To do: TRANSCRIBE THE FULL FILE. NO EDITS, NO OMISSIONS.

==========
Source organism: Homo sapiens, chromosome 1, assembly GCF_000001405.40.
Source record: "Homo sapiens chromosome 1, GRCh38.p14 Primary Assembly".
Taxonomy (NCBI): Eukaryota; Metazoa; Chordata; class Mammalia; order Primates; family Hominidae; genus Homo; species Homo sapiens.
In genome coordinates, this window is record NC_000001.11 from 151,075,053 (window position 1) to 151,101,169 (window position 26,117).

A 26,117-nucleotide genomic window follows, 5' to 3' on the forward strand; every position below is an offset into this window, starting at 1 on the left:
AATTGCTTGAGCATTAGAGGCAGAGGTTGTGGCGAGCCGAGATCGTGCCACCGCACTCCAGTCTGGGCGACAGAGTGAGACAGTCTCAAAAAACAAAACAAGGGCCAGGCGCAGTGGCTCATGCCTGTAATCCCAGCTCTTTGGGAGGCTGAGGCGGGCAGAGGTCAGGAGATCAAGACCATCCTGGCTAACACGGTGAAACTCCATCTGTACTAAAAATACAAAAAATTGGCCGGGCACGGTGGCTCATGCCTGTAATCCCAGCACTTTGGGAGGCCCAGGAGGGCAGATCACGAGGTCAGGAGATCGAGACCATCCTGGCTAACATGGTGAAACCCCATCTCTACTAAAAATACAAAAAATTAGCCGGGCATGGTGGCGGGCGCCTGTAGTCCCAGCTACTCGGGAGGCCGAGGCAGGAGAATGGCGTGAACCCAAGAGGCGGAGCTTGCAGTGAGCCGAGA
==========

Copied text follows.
Source organism: Homo sapiens, chromosome 1, assembly GCF_000001405.40.
Source record: "Homo sapiens chromosome 1, GRCh38.p14 Primary Assembly".
Taxonomy (NCBI): Eukaryota; Metazoa; Chordata; class Mammalia; order Primates; family Hominidae; genus Homo; species Homo sapiens.
In genome coordinates, this window is record NC_000001.11 from 151,075,053 (window position 1) to 151,101,169 (window position 26,117).

A 26,117-nucleotide genomic window follows, 5' to 3' on the forward strand; every position below is an offset into this window, starting at 1 on the left:
AATTGCTTGAGCATTAGAGGCAGAGGTTGTGGCGAGCCGAGATCGTGCCACCGCACTCCAGTCTGGGCGACAGAGTGAGACAGTCTCAAAAAACAAAACAAGGGCCAGGCGCAGTGGCTCATGCCTGTAATCCCAGCTCTTTGGGAGGCTGAGGCGGGCAGAGGTCAGGAGATCAAGACCATCCTGGCTAACACGGTGAAACTCCATCTGTACTAAAAATACAAAAAATTGGCCGGGCACGGTGGCTCATGCCTGTAATCCCAGCACTTTGGGAGGCCCAGGAGGGCAGATCACGAGGTCAGGAGATCGAGACCATCCTGGCTAACATGGTGAAACCCCATCTCTACTAAAAATACAAAAAATTAGCCGGGCATGGTGGCGGGCGCCTGTAGTCCCAGCTACTCGGGAGGCCGAGGCAGGAGAATGGCGTGAACCCAAGAGGCGGAGCTTGCAGTGAGCCGAGA